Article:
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Does the term 「大和撫子」for describing the ideal Japanese lady predate WWII, or was there an equivalent term before that?

These sites here and here indicate that the term was co-opted for propaganda during WWII, but that seems to imply that the term/concept existed before the wartime refashioning of it. What is the origin of the phrase and when does it date from?

If it wasn't coined until WWII, what similar phrase was used before the war?

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To summarize the answer given in holywise's link:

Comparisons of women to the ナデシコ flower date back to the 万葉集 (8th century). For example:

「うるはしみ我が思ふ君はなでしこが花になそへて見れど飽かぬかも」(万20・4451)

The actual term 大和撫子 probably dates back to the 10th century, as attested in e.g. the 古今和歌集:

「あなこひし今もみてしが山がつのかきほにさける山となでしこ

So, yes - the term 大和撫子 definitely predates WWII, by a lot.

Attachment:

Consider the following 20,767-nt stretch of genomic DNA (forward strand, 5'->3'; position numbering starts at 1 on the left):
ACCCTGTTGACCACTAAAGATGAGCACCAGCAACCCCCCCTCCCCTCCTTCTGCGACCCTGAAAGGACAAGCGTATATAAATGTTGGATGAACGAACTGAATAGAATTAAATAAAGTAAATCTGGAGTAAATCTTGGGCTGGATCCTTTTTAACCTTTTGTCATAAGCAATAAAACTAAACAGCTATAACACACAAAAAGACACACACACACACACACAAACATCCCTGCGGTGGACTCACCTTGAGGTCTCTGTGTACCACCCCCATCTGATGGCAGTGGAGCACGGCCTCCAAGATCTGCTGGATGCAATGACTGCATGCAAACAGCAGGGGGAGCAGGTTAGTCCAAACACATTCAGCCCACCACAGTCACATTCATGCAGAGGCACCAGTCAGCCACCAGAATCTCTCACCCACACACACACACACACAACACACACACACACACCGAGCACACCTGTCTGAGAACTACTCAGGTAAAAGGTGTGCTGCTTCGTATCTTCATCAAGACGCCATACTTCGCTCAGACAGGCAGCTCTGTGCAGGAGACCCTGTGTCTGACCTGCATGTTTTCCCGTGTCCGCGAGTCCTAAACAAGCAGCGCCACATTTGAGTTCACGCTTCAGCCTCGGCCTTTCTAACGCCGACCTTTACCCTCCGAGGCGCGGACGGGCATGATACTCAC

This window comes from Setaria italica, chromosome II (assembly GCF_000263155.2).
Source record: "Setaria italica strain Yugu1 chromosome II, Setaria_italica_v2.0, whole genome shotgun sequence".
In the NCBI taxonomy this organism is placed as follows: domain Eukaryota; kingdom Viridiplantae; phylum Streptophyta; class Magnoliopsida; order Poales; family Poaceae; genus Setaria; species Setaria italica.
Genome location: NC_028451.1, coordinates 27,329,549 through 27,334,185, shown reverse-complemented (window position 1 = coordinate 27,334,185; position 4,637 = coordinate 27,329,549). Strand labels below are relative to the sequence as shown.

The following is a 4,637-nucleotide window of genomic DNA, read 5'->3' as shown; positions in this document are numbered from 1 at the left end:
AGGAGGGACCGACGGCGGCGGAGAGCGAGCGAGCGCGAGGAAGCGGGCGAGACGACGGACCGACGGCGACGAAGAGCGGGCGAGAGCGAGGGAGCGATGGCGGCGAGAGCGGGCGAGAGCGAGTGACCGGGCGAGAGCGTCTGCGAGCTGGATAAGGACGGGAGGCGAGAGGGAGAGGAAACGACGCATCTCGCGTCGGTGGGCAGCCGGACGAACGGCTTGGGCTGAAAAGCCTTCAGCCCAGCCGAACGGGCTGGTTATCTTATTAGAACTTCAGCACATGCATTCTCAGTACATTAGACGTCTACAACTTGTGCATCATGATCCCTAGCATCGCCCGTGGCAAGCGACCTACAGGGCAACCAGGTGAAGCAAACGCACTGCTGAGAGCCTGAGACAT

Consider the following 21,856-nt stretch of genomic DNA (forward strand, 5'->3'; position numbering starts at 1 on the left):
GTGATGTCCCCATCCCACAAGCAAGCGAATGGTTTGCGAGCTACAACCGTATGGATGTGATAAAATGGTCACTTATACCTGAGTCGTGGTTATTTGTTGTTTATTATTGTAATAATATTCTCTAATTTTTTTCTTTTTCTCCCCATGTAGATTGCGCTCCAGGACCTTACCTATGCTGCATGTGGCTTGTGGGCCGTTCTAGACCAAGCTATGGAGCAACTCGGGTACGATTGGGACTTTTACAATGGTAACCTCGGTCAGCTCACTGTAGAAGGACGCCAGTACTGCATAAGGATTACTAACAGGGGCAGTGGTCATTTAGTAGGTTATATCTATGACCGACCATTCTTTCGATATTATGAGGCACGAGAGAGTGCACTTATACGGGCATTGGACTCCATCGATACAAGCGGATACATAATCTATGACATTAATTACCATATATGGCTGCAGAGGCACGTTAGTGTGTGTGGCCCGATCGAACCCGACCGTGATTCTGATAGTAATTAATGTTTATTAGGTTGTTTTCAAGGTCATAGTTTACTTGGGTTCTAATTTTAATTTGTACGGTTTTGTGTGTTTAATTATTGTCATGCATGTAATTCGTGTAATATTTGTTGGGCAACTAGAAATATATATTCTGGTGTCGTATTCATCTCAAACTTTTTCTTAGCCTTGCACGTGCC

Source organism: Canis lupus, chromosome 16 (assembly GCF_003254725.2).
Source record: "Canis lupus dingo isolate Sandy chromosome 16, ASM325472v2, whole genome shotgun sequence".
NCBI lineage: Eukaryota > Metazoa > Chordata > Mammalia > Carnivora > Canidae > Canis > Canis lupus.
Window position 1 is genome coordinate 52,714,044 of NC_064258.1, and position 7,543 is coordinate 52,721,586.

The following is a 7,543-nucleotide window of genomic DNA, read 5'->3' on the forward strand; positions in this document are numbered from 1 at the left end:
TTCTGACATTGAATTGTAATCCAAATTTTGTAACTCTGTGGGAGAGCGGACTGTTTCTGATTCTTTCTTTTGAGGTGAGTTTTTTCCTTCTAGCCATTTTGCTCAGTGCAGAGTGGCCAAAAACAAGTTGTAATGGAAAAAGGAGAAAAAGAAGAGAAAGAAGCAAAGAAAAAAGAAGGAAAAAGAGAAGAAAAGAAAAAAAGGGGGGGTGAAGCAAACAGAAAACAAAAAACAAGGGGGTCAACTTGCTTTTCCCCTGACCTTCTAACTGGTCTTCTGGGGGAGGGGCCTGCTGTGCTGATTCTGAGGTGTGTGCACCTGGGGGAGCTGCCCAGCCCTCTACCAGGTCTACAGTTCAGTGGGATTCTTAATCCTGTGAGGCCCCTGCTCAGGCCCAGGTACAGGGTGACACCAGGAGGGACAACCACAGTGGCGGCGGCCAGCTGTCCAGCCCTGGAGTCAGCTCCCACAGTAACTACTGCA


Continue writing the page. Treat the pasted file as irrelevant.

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I am not certain if 大和撫子 predated WWII, but there is the term 良妻賢母{りょうさいけんぼ}, which was coined in 1875, according to Wikipedia:

It represented the ideal for womanhood in the East Asian area like Japan, China and Korea in the late 1800s and early 1900s and its effects continue to the modern day. Women were expected to master such domestic skills as sewing and cooking as well as develop the moral and intellectual skills to raise strong, intelligent sons and daughters for the sake of the nation.

Childbearing was considered a "patriotic duty", and although in Japan this philosophy declined after World War II, feminist historians have argued it existed in Japan even as recently as the 1980s.

The term originates in China, according to this blogger.

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